However, a Sept. 26 suicide attack by two female fighters on a Turkish police building in the southern province of Mersin might have served as warning for what was to come. Roj Girasun, a Kurdish researcher based in Diyarbakir, noted that it would not be surprising if the PKK were to continue to stage further such attacks. “The PKK is sending a loud and clear message that ‘we are still here,’” Girasun told Al-Monitor.

Turkey has squarely gained the upper hand in its 39-year-long fight against the PKK thanks to its domestically produced drones that have shot to global renown. Hundreds of PKK cadres have been killed in drone strikes in Iraq and Syria as Ankara seeks to eliminate the group’s new crop of potential leaders. The PKK’s founding leader, Abdullah Ocalan, has been in jail since 1999. Its top commanders, holed up in the remote mountains of Iraqi Kurdistan, are in their late 60s and early 70s and their left-wing revolutionary diatribes sound increasingly out of touch with younger generations of urbanized Kurds.

No prospects for peace 

Hopes of a peaceful solution to the Kurdish question evaporated when Erdogan pulled the plug on direct talks between the government and Ocalan in 2015. A mutually observed 2½-year cease-fire collapsed, leading to the current spiral of escalation targeting the Kurdish political movement within Turkey as well. Selahattin Demirtas, the highly popular former chair of the largest pro-Kurdish party, the People’s Democratic Party (HDP), remains behind bars along with thousands of party officials and sympathizers convicted of thinly evidenced terror charges of membership in the PKK. They include democratically elected mayors who were stripped of their seats and replaced by government administrators in critical places such as the Kurds’ informal capital, Diyarbakir.

The party, which ran as the Green Left Party in the May parliamentary and presidential elections in a bid to avert being shut down, saw its popularity drop by three percentage points.

Debate has since been raging within Kurdish circles on whether to pursue Demirtas’ strategy of appealing to non-Kurdish voters, one that saw the party enter the parliament for the first time in 2015, or to revert to its narrowly Kurdish agenda, which fires up the base.

That debate has been taking place as the PKK ponders its own future with some cadres questioning the merits of keeping the United States happy by refraining from violence inside Turkey while Washington’s priority is to fix its relationship with Turkey. Washington continues to spurn diplomatic engagement of a kind that would legitimize the Syrian Kurdish body while keeping largely mum when Turkey targets the SDF, including its top commander Mazlum Kobane.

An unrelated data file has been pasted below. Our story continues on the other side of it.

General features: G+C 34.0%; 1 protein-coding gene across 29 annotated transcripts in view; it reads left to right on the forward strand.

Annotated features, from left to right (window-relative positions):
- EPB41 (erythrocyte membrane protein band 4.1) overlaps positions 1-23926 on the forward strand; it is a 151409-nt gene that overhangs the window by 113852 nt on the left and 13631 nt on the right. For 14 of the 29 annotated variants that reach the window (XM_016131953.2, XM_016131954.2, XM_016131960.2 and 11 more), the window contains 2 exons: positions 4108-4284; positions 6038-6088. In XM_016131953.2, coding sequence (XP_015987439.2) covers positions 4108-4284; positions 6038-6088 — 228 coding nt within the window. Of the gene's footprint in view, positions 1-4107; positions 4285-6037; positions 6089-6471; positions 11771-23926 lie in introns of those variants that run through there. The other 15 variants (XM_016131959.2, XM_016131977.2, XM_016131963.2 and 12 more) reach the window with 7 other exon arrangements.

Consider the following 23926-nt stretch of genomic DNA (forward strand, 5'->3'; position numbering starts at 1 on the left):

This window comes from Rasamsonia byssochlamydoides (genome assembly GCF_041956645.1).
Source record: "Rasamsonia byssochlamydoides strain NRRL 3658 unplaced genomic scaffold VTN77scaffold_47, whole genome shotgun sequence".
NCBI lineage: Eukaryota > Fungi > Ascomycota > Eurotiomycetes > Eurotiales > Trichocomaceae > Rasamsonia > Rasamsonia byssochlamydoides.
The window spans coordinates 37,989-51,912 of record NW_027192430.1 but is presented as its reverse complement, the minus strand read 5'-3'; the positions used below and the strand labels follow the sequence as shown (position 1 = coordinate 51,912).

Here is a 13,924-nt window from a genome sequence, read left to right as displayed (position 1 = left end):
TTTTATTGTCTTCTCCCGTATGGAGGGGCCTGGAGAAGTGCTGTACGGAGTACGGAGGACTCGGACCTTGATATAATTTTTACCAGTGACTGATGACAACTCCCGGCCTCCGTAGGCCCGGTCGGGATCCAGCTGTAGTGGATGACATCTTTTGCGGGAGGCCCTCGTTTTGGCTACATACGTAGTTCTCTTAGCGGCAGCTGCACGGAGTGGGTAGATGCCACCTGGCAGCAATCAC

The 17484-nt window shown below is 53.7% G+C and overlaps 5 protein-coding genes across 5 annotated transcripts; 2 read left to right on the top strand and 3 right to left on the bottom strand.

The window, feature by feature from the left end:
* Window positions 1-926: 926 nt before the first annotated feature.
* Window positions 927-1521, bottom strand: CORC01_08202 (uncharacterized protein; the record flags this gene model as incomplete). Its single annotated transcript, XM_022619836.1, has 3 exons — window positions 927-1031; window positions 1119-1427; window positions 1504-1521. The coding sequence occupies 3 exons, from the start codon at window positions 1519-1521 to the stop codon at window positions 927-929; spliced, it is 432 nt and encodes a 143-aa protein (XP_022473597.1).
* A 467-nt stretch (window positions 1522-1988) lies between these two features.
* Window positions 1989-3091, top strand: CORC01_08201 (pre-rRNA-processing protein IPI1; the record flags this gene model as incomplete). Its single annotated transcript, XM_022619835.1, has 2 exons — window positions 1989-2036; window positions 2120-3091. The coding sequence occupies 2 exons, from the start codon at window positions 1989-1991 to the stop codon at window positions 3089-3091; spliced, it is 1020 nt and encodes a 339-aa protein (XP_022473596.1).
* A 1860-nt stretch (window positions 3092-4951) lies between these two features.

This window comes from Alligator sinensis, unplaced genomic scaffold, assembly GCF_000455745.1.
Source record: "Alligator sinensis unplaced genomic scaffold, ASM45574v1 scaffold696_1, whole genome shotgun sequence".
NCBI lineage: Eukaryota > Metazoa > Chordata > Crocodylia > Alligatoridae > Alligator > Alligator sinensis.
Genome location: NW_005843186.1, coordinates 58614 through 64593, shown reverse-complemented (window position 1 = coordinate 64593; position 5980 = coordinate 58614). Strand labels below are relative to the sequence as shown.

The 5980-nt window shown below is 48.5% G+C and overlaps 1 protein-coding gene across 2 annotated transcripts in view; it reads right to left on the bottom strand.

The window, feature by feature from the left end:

Erdogan’s victory at the polls shattered hopes for a resumption of the peace talks that would at a minimum give the militants some breathing space.

Some in the PKK argue that unless it burnishes its military credentials, it will be perceived as increasingly weak and irrelevant. Besides, with the elections out of the way, it can no longer be accused of undermining the HDP and with Erdogan firmly opposed to the renewal of the peace process, there is more to gain than to lose. Historically, whenever the PKK inflicted high casualties on the Turkish military, the Turkish state reached out to the rebels in order to de-escalate.

But as Ilhami Isik, a Kurdish commentator who advised the government during the latest round of peace talks, noted, thanks to Turkey’s increasingly sophisticated technology and spy network, conventional guerrilla tactics no longer have the same effect, leaving the PKK with few options other than urban attacks. These do not sit well with the bulk of Kurdish voters; the more civilians die, the more support for the rebels fades. And should Turkey be able to prove that any of the assailants crossed from Syria regardless of their affiliation, the harder it will become for Washington to maintain its public stance that the PKK and the YPG are different.

By: Amberin Zaman

Source: Al-Monitor